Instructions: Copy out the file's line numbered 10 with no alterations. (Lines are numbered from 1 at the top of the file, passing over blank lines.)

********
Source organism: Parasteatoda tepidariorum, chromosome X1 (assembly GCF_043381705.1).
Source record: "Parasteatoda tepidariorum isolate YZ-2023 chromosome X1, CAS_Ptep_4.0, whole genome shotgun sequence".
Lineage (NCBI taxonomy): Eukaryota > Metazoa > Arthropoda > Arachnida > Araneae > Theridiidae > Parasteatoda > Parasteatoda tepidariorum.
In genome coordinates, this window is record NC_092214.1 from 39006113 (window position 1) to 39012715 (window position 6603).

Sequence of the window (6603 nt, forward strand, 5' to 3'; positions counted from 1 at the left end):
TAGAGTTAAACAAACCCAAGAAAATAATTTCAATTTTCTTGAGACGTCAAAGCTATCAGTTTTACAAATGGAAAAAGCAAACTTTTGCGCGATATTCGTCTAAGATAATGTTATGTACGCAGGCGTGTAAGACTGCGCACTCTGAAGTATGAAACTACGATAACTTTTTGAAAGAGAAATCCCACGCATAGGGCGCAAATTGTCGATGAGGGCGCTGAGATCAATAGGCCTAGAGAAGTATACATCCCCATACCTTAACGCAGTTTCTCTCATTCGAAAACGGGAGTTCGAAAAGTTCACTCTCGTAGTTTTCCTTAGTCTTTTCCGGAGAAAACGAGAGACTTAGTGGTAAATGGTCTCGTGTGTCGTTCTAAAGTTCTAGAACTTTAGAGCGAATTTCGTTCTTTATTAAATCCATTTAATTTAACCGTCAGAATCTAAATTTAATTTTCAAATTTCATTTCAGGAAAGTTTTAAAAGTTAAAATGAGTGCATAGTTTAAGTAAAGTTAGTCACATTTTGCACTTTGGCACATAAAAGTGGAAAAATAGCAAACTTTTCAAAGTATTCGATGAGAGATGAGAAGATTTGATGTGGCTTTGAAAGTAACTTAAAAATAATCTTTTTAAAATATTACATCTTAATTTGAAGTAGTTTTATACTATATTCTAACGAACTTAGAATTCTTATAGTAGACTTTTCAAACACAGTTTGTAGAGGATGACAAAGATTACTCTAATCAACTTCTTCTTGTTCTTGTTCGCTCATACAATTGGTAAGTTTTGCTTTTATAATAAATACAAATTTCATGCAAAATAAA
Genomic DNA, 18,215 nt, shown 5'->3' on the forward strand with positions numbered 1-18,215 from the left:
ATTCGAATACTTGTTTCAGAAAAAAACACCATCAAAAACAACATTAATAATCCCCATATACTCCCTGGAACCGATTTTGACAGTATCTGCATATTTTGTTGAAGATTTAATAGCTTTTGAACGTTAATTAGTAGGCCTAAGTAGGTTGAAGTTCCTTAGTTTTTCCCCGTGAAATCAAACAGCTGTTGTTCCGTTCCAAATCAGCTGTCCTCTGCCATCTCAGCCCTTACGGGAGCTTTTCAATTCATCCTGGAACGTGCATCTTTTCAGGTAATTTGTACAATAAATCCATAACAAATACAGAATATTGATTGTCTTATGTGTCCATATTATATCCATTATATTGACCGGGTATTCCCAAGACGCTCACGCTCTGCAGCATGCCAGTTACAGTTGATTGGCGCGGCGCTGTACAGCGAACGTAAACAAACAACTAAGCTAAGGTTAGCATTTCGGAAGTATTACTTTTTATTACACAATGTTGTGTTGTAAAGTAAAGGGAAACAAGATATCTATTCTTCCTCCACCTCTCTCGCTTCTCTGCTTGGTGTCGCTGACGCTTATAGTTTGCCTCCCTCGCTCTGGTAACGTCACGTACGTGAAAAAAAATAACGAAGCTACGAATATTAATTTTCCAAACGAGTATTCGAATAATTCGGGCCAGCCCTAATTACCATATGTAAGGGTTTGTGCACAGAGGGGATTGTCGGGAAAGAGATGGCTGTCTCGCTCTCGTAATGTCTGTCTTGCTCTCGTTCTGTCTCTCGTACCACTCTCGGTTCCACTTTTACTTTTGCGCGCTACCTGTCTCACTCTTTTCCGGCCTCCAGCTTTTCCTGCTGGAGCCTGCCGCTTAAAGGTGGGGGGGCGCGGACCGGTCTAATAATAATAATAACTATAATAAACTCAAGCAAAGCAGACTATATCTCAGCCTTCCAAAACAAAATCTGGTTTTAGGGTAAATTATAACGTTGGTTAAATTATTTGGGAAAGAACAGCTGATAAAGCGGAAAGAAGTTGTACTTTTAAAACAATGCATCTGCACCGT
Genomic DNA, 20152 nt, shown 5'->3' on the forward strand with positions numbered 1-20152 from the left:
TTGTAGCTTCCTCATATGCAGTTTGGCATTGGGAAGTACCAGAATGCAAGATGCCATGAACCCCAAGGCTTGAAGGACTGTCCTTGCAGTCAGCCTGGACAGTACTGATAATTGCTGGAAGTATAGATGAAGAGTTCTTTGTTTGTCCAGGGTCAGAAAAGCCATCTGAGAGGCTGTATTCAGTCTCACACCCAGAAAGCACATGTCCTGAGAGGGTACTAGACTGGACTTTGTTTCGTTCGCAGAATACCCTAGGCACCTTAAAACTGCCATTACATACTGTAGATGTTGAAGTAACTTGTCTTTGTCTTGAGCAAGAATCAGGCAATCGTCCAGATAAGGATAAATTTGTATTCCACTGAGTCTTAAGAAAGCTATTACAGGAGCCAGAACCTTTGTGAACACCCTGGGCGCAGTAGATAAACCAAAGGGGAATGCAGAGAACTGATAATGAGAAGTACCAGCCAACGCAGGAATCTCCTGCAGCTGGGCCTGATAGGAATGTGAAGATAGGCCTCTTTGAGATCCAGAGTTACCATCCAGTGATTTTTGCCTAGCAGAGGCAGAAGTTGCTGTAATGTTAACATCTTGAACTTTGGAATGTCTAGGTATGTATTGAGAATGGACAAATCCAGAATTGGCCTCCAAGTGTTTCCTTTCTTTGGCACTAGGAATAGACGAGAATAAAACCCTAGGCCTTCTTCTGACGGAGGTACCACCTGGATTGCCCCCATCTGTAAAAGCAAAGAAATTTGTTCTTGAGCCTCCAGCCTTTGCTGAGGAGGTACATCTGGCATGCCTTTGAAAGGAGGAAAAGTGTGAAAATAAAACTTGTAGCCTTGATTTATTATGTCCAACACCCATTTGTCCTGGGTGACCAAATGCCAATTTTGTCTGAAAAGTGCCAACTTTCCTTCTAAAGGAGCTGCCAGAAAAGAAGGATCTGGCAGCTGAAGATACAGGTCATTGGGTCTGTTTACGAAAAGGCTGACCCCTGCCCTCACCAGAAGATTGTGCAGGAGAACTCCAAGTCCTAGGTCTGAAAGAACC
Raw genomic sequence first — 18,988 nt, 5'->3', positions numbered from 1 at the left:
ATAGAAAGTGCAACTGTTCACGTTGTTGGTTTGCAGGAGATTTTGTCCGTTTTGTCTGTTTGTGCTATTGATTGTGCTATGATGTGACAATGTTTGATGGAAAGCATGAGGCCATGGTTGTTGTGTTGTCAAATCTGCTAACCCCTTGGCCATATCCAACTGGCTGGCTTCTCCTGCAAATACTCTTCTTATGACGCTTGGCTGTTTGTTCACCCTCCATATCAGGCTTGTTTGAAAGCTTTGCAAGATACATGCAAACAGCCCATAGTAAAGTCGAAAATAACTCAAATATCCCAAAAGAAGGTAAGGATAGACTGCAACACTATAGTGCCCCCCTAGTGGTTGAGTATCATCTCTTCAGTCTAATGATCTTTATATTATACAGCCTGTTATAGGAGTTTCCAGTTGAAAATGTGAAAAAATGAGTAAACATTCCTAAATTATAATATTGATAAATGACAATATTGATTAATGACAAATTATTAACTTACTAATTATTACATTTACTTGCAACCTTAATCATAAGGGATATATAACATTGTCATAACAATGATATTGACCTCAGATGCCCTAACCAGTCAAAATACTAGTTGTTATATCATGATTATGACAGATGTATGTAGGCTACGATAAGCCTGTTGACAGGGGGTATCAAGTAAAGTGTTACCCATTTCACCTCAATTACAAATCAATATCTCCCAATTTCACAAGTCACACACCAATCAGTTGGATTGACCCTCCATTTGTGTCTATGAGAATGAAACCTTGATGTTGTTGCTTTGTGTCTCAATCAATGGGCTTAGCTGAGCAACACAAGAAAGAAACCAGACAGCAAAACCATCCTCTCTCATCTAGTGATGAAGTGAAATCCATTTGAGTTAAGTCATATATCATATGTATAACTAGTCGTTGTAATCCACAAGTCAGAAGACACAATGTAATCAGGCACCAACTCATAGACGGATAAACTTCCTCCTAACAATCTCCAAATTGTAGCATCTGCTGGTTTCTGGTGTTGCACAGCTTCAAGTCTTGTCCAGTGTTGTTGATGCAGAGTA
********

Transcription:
TTGTAGCTTCCTCATATGCAGTTTGGCATTGGGAAGTACCAGAATGCAAGATGCCATGAACCCCAAGGCTTGAAGGACTGTCCTTGCAGTCAGCCTGGACAGTACTGATAATTGCTGGAAGTATAGATGAAGAGTTCTTTGTTTGTCCAGGGTCAGAAAAGCCATCTGAGAGGCTGTATTCAGTCTCACACCCAGAAAGCACATGTCCTGAGAGGGTACTAGACTGGACTTTGTTTCGTTCGCAGAATACCCTAGGCACCTTAAAACTGCCATTACATACTGTAGATGTTGAAGTAACTTGTCTTTGTCTTGAGCAAGAATCAGGCAATCGTCCAGATAAGGATAAATTTGTATTCCACTGAGTCTTAAGAAAGCTATTACAGGAGCCAGAACCTTTGTGAACACCCTGGGCGCAGTAGATAAACCAAAGGGGAATGCAGAGAACTGATAATGAGAAGTACCAGCCAACGCAGGAATCTCCTGCAGCTGGGCCTGATAGGAATGTGAAGATAGGCCTCTTTGAGATCCAGAGTTACCATCCAGTGATTTTTGCCTAGCAGAGGCAGAAGTTGCTGTAATGTTAACATCTTGAACTTTGGAATGTCTAGGTATGTATTGAGAATGGACAAATCCAGAATTGGCCTCCAAGTGTTTCCTTTCTTTGGCACTAGGAATAGACGAGAATAAAACCCTAGGCCTTCTTCTGACGGAGGTACCACCTGGATTGCCCCCATCTGTAAAAGCAAAGAAATTTGTTCTTGAGCCTCCAGCCTTTGCTGAGGAGGTACATCTGGCATGCCTTTGAAAGGAGGAAAAGTGTGAAAATAAAACTTGTAGCCTTGATTTATTATGTCCAACACCCATTTGTCCTGGGTGACCAAATGCCAATTTTGTCTGAAAAGTGCCAACTTTCCTTCTAAAGGAGCTGCCAGAAAAGAAGGATCTGGCAGCTGAAGATACAGGTCATTGGGTCTGTTTACGAAAAGGCTGACCCCTGCCCTCACCAGAAGATTGTGCAGGAGAACTCCAAGTCCTAGGTCTGAAAGAACC